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Can Ambition Be Counterproductive? It can turn you into a person who forgets to care about other people and even yourself

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In many ways, ambition is glorified in our culture. We're told that we should be reaching great heights, living up to our full potential and constantly working on our next venture. People with ambition are go-getters, and they are the ones who succeed.

However, as Neel Burton wrote in Psychology Today, "Ambition is sometimes thought of as a form of greed, or the acceptable face of greed, which can be defined as the excessive desire for more than is needed or deserved, not for the greater good but for one's own selfish interest."

Ambition can turn you into a person who forgets to care about other people and even themselves. So, is it really productive?

To-do or Not To-do Lists

We're obsessed with to-do lists and the feeling of satisfaction when we tick things off. But does list making actually help, or is it just stressing you out? In many cases, list-making works against productivity. We set unrealistic amounts, forget to schedule breaks, and get frustrated with the fact we never seem to reach the end. Perhaps we shouldn't rely on lists as much as we do.

The Pressure of Unachievable Goals

Goals are great to have. They give you something to work towards and allow you to foster personal development. But unachievable goals? Not so great. Don't let self-doubt get in the way of dreaming big, but make sure you're not putting too much pressure on yourself, as you could end up feeling worse if you don't achieve what you set out to.

Getting into Unhealthy Cycles

Being overly ambitious can lead you to get into unhealthy cycles of behaviour. When you become addicted to ambition and the idea of success, the future is the only important thing and the present becomes irrelevant. You are always trying to improve, to do more and be more, without actually enjoying the present moment.

System Overload

"I'd love to read more or learn a language… If only I had the time!"

How many times have you heard someone say that? Ambition is linked to overworking and the tendency to overload ourselves with work-related stress. We lose our perspective on what matters and start to neglect hobbies or activities that nourish our emotional wellbeing and personal development outside of work.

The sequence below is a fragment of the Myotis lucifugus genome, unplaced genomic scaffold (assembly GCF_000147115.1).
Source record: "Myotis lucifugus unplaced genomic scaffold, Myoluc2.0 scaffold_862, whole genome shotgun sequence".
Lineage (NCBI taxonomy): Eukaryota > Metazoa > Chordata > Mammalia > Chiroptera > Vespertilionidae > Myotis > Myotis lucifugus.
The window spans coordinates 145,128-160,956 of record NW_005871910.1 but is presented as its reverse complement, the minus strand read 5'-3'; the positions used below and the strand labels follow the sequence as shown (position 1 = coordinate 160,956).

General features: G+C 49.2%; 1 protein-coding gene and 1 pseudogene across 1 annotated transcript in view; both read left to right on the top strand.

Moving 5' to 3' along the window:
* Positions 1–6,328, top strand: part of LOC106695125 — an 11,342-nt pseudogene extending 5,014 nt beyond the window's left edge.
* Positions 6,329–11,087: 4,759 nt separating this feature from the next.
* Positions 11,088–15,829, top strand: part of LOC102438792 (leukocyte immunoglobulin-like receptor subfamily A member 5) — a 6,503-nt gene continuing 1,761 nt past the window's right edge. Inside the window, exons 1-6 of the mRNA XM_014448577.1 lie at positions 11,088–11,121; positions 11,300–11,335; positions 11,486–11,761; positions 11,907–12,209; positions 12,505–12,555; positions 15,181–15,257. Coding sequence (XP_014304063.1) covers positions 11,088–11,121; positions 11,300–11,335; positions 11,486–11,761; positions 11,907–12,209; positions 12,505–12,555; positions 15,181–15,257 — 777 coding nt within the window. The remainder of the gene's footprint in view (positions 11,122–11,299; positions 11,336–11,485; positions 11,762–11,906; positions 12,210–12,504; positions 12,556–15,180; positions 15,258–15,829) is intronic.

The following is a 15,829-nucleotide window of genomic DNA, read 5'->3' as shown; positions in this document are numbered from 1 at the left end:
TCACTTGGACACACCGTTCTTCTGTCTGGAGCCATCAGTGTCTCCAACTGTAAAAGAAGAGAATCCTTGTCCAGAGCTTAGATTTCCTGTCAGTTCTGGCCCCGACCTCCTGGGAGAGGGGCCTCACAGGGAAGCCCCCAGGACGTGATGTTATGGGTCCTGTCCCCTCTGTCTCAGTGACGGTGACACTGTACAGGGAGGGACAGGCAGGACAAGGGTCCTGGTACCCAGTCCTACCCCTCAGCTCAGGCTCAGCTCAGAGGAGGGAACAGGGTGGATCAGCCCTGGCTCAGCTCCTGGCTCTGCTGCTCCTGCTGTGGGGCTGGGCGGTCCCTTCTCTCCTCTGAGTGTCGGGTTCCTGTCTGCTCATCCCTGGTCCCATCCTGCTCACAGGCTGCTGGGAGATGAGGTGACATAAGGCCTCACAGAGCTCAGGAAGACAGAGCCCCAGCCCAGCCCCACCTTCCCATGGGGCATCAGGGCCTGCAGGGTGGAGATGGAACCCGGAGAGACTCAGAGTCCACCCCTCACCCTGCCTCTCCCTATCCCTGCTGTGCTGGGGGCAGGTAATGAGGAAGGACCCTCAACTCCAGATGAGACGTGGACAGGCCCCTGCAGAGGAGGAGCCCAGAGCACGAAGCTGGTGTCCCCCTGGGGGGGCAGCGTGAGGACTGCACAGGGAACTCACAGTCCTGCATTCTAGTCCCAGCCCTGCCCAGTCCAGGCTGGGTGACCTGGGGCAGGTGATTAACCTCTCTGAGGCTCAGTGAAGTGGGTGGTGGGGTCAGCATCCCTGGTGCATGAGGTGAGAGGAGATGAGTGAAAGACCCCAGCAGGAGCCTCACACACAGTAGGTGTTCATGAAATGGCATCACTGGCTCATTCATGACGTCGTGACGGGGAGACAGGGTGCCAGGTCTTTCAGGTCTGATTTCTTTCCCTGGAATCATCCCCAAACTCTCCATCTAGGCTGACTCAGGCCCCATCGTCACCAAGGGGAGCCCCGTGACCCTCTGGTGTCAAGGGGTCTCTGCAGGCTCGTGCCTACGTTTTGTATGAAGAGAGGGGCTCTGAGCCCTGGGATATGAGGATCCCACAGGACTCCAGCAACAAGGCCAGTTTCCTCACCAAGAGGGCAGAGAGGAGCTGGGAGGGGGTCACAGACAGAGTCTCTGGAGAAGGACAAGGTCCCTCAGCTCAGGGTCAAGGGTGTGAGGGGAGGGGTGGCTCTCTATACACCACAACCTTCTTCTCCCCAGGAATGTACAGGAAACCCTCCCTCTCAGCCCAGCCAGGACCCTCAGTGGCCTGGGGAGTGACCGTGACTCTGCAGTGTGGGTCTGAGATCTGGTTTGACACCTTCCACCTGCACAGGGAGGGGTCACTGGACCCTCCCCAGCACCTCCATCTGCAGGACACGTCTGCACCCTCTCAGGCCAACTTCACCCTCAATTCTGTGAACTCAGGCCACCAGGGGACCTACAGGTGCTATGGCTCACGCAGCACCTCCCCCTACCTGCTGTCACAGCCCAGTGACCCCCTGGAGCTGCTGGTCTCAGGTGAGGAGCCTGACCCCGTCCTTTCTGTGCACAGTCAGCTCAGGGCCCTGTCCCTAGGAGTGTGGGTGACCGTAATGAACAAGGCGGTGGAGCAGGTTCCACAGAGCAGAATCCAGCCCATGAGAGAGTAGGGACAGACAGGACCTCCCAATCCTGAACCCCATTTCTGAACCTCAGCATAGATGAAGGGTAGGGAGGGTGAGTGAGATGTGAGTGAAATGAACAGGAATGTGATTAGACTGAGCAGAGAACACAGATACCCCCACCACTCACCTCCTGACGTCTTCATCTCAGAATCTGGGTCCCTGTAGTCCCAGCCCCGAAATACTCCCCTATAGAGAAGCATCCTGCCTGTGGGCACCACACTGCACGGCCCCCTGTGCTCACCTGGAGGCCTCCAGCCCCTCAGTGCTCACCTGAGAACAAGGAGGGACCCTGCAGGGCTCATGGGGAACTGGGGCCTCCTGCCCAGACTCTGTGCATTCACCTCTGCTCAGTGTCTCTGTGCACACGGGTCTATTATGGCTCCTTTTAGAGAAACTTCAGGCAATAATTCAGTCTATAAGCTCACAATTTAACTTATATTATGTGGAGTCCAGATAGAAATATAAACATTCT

Forgetting to Celebrate the Small Wins

If you are constantly chasing great heights and big successes, you don't take time to acknowledge small wins or little moments of happiness. Take the time to celebrate how far you've come and the progress you have made.

Forget Being Humble

There's a fine line between confidence and arrogance. Ambition can come across as desperation, greed and self-importance, which are not attractive traits, and can definitely be counterproductive in achieving your goals. However, at the same time, know your worth and don't let the fear of sounding arrogant allow you to downplay your achievements.

Nothing is Ever Enough

If you let ambition take over your life, you will never be satisfied. You're always looking to the next thing: "I'll be happy when I get that promotion", or "I'll be happy when I get that pay rise", or "I'll be happy when I can afford to buy a house". This constant focus on future happiness means that you can't appreciate what you already have.

This isn't to say that ambition is a wholly bad thing. Realizing personal potential, self-fulfilment and seeking personal growth are all part of Maslow's hierarchy of needs, which outlines basic human needs and motivations.

It's when the process of striving to do more, earn more and be more takes over simply being that ambition becomes a barrier to our happiness, rather than enabling it.

Francesca Langton Kendall

Workplace wellbeing consultant, Making Moves


Francesca is the workplace wellbeing consultant at Making Moves, a commercial property startup based in Shoreditch. She is currently studying towards an MSc in Workplace Health and Wellbeing and consults clients on how they can improve their workplaces. This includes the physical office environment, promoting healthy habits, improving the wellbeing of staff, and creating a positive, inclusive culture.

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